February 7, 2010

What's best for Eagle Mountain?

Our Voice: County shouldn't pass up proposed landfill

A Desert Sun Point Counterpoint

The Desert Sun Editorial Board

The proposed Eagle Mountain landfill site is 60 miles east of Indio at the former Kaiser iron ore mine. The mining operation left a hole 4.5 miles wide and 1.5 miles long. (Courtesy photo)

The Desert Sun has long supported putting the nation's largest landfill in an abandoned iron ore mine in a remote area known as Eagle Mountain.

This issue has been debated for 20 years and some believed it was finally over when in November the 9th Circuit Court of Appeals, in a 2-1 ruling, upheld a lower court's rejection of the plan.

Proponents, however, will continue to press their case through the courts. We hope they succeed.

From 1948 to 1983, Kaiser Mining Corp. operated on 5,000 acres near Joshua Tree National Park. In 1989, six years after the mining operation ceased, Kaiser applied to the Bureau of Land Management for a land swap that would provide 2,846 acres of mostly flat desert land to become part of the California Desert Conservation Area.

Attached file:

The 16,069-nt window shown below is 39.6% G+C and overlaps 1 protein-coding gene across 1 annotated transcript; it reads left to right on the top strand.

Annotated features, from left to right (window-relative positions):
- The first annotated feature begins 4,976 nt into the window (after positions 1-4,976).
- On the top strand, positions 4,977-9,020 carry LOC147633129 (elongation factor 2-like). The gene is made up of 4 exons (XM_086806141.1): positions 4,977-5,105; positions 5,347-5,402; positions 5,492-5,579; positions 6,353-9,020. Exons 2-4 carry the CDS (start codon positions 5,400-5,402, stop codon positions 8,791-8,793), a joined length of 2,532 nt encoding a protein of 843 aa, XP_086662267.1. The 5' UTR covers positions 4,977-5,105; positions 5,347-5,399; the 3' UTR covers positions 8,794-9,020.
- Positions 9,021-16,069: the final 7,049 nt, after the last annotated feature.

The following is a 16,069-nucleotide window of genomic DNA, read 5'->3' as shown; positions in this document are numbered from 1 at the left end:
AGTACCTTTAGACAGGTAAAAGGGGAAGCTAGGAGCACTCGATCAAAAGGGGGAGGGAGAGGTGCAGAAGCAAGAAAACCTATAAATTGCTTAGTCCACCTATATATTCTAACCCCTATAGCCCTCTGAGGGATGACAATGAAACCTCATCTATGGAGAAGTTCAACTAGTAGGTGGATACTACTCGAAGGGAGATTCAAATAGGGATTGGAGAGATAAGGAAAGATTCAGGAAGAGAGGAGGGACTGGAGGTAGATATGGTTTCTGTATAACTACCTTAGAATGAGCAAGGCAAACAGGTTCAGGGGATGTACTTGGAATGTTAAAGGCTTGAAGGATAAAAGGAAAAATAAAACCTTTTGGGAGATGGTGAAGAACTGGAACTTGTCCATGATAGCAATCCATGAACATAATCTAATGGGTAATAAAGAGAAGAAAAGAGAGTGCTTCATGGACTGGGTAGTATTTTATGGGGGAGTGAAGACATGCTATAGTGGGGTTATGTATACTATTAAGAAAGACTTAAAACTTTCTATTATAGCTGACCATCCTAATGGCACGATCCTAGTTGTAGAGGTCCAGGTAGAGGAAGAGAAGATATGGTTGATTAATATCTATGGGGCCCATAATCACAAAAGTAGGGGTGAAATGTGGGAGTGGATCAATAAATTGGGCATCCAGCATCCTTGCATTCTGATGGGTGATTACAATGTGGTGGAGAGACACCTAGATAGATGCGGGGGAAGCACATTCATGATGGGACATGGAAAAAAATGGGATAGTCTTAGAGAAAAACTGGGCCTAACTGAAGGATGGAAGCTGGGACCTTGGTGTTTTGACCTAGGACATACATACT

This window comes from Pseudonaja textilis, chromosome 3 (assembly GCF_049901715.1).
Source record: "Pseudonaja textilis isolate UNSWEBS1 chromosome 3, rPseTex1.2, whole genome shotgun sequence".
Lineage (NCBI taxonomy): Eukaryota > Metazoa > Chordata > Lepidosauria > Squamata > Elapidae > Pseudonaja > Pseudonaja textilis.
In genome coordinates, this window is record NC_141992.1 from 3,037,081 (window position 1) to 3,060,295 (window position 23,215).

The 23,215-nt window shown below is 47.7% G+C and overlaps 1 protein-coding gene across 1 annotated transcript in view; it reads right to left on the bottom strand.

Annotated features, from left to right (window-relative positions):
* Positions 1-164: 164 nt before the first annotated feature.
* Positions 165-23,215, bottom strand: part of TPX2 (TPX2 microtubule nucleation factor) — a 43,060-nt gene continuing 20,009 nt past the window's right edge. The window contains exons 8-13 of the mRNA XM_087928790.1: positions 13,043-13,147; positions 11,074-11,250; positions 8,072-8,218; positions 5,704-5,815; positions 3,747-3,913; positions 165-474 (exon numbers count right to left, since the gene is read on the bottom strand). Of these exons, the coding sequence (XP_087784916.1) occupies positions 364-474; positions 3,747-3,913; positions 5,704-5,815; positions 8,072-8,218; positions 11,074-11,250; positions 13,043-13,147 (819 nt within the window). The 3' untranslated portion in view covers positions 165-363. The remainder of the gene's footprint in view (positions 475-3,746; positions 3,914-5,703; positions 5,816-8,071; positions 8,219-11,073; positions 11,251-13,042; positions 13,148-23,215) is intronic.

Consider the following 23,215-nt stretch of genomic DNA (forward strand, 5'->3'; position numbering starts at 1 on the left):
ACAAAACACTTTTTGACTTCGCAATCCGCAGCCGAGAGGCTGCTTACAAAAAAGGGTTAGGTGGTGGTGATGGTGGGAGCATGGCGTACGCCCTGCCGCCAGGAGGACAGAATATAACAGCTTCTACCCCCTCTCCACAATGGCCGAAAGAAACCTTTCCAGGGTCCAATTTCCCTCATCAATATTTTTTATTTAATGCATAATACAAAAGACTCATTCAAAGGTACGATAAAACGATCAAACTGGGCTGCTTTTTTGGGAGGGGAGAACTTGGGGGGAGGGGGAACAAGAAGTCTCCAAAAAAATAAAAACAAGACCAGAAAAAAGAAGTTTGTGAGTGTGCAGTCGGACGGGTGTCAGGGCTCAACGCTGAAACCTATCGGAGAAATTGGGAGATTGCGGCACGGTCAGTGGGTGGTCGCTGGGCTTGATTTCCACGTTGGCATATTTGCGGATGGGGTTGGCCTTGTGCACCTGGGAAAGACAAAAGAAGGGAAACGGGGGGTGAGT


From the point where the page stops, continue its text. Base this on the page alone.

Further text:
The mining operation left a hole 4.5 miles wide and 1.5 miles long, a scar in the desert landscape.

Rick Daniels, now city manager of Desert Hot Springs, said Eagle Mountain would be the “most environmentally sound landfill ever.”

It was approved by Riverside County in 1992 and has the green light from the South Coast Air Quality Management District. The U.S. Fish and Wildlife Service has reviewed the potential impact on endangered species and three times issued a “no jeopardy” opinion.

Eagle Mountain would generate 1,300 jobs and an economic impact of $3 billion in its first 20 years of operation.

Without Eagle Mountain, 14,000 tons of Los Angeles area trash will go to Imperial County's Mesquite Landfill. It is literally an economic opportunity rolling right past us on railroad cars.

Judge Steven S. Trott was eloquent in his dissent: “What sane person would want to attempt to acquire property for a landfill? Our well-meaning environmental laws have unintentionally made such an endeavor a fool's errand.

“This case is yet another example of how daunting — if not impossible — such an adventure can be. Ulysses thought he encountered fearsome obstacles as he headed home to Ithaca on the Argo, but nothing that compares to the ‘due process' of unchecked environmental law. Not the Cyclops, not the Sirens, and not even Scylla and Charybdis can measure up to the obstacles Kaiser has faced in this endeavor.”

Keep up the fight, proponents.